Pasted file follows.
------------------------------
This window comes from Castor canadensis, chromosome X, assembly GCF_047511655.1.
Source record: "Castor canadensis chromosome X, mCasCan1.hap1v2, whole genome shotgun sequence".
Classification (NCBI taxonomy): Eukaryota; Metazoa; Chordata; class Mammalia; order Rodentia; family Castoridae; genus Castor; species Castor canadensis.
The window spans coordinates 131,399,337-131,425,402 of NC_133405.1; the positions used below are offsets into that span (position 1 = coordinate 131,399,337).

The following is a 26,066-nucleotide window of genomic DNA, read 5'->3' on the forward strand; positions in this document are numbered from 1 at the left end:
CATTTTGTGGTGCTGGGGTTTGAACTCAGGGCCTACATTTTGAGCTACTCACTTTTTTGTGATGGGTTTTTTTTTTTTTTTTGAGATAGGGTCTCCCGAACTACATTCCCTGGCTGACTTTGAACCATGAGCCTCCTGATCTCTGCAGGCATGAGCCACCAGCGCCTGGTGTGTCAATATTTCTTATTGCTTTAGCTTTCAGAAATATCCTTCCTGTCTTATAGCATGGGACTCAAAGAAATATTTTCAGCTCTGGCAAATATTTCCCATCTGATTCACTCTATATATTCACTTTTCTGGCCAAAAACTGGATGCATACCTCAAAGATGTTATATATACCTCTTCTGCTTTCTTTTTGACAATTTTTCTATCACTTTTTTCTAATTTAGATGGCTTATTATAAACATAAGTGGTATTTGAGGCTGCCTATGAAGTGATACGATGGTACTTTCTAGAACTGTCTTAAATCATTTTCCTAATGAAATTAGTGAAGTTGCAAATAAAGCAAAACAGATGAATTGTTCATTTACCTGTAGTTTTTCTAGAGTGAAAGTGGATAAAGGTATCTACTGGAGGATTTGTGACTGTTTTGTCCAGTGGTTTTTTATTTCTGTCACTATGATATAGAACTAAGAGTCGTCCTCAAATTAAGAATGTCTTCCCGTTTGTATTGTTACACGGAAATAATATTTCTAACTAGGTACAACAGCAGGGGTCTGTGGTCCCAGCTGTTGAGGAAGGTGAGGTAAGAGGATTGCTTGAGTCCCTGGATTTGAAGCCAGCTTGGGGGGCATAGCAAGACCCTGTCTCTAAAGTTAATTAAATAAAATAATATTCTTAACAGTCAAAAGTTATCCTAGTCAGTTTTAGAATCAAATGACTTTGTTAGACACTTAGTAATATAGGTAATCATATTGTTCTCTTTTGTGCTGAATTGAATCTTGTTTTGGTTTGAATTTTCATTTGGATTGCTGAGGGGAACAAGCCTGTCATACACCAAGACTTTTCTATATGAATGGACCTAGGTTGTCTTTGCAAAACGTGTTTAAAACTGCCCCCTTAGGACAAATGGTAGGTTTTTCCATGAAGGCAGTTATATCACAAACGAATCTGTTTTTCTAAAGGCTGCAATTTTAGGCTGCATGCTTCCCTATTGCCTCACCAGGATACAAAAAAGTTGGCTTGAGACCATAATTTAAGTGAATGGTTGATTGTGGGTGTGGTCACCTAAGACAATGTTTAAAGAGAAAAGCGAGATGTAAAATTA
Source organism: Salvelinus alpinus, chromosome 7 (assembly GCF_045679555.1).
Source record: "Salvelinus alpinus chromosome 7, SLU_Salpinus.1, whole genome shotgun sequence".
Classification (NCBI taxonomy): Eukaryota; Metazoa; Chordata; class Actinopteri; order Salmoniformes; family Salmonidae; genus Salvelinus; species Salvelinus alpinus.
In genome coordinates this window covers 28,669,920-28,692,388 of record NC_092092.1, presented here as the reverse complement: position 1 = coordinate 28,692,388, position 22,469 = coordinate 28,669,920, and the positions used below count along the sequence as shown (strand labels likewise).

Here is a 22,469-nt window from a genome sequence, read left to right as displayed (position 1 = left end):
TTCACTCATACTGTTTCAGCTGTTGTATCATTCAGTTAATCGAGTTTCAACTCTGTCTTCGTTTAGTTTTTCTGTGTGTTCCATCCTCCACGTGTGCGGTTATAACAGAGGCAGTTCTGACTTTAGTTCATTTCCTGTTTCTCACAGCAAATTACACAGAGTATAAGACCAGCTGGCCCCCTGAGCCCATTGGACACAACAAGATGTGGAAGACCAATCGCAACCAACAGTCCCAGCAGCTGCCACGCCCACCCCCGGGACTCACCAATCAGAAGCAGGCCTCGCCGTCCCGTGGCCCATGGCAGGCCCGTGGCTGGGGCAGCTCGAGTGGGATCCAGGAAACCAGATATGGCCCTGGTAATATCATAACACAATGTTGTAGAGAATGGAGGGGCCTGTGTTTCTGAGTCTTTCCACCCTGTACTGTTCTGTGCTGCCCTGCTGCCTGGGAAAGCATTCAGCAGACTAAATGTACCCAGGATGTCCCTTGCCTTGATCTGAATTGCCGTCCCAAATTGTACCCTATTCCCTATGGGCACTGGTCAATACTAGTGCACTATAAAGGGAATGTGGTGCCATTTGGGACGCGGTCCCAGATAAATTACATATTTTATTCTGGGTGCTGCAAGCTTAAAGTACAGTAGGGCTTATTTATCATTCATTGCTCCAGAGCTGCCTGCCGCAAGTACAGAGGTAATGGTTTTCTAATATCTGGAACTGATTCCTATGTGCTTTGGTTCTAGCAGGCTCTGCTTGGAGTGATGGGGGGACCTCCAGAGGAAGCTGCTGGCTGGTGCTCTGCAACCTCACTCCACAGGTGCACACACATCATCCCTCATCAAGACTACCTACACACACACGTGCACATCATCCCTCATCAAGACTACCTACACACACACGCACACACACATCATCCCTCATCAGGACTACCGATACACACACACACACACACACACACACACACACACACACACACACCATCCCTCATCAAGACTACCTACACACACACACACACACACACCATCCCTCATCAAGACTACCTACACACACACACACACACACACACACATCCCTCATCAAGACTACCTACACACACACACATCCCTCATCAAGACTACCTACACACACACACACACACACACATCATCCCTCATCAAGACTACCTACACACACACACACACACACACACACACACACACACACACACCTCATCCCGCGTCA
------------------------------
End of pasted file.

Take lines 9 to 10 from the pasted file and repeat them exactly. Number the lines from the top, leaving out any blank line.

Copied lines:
Classification (NCBI taxonomy): Eukaryota; Metazoa; Chordata; class Actinopteri; order Salmoniformes; family Salmonidae; genus Salvelinus; species Salvelinus alpinus.
In genome coordinates this window covers 28,669,920-28,692,388 of record NC_092092.1, presented here as the reverse complement: position 1 = coordinate 28,692,388, position 22,469 = coordinate 28,669,920, and the positions used below count along the sequence as shown (strand labels likewise).